The Perseid meteor shower reaches its peak during the predawn hours of Tuesday, August 12. Observers in dark locations may see 40-60 meteors per hour before twilight begins that morning.
The Perseids result from Earth plowing through a stream of sand-grain-sized particles left behind by comet Swift-Tuttle. While the comet won't return to the inner Solar System until the next century, the Perseids offer an annual show. But viewing conditions for this meteor shower vary from year to year. Some years, the shower falls victim to bright moonlight, reducing rates to a mere trickle. Other Perseid peaks are lost to cloud cover.
The moon phase is a mixed bag this year with a Waxing Gibbous moon which doesn't set until about 2 a.m...thus meteor-watchers wanting a decent night's sleep are out of luck. On the other hand, the two or three hours prior to the start of twilight see the shower at its strongest. Obviously weather conditions will also determine whether or not the meteor shower can be viewed. Click here for the latest weather forecast.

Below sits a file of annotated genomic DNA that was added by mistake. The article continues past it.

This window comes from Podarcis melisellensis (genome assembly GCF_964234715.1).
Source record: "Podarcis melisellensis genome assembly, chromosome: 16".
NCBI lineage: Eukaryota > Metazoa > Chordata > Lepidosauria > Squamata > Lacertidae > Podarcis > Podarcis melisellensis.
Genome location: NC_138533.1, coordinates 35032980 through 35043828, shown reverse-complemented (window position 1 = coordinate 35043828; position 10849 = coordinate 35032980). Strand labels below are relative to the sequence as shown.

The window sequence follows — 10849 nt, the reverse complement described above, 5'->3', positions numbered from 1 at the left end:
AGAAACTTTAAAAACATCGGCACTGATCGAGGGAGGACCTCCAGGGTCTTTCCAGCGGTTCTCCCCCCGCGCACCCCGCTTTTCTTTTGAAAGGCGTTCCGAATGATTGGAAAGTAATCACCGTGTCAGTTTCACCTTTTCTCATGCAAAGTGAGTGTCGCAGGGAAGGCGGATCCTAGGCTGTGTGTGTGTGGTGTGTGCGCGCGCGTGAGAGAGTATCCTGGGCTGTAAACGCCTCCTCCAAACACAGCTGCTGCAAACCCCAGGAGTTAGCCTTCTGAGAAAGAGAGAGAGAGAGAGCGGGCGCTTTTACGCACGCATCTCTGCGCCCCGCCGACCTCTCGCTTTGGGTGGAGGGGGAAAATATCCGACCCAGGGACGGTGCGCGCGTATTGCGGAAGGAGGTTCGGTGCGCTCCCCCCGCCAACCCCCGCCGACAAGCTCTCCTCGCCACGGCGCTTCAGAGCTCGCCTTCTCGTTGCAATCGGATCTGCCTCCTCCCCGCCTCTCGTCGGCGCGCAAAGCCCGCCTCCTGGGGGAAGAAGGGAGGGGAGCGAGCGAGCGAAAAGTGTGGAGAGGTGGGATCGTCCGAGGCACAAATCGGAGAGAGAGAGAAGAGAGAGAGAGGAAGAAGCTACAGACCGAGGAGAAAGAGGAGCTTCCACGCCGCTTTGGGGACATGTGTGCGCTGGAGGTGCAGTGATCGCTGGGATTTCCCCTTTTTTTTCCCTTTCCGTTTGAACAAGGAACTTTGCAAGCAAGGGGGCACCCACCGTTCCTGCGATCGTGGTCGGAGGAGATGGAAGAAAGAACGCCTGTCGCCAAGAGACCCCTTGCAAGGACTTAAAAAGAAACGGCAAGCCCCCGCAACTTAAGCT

Once you get out of bed, viewing meteor showers is simple. First, find the darkest sky possible; any light pollution drastically reduces the number of visible meteors. A reclining lawn chair and blankets offer viewing comfort. And don't forget that insect repellent!
The Perseids are named for the constellation Perseus, which at 3 a.m. is located high in the northeastern sky. The meteors appear to come from an area of sky within this constellation, but can appear a considerable distance from it. Viewers should face northeast while keeping your eyes scanning as much of the sky as possible.
Traveling in parallel paths, Perseid meteors appear to come from a specific area of the sky within the contellation Perseus, high in the NE at 3 a.m. on August 12. The meteors often appear a considerable distance from the radiant, so viewers want to keep scanning across the entire sky to see the greatest numbers of Perseids. (Diagram by Dan Glomski using Stellarium and Adobe Photoshop CS software.)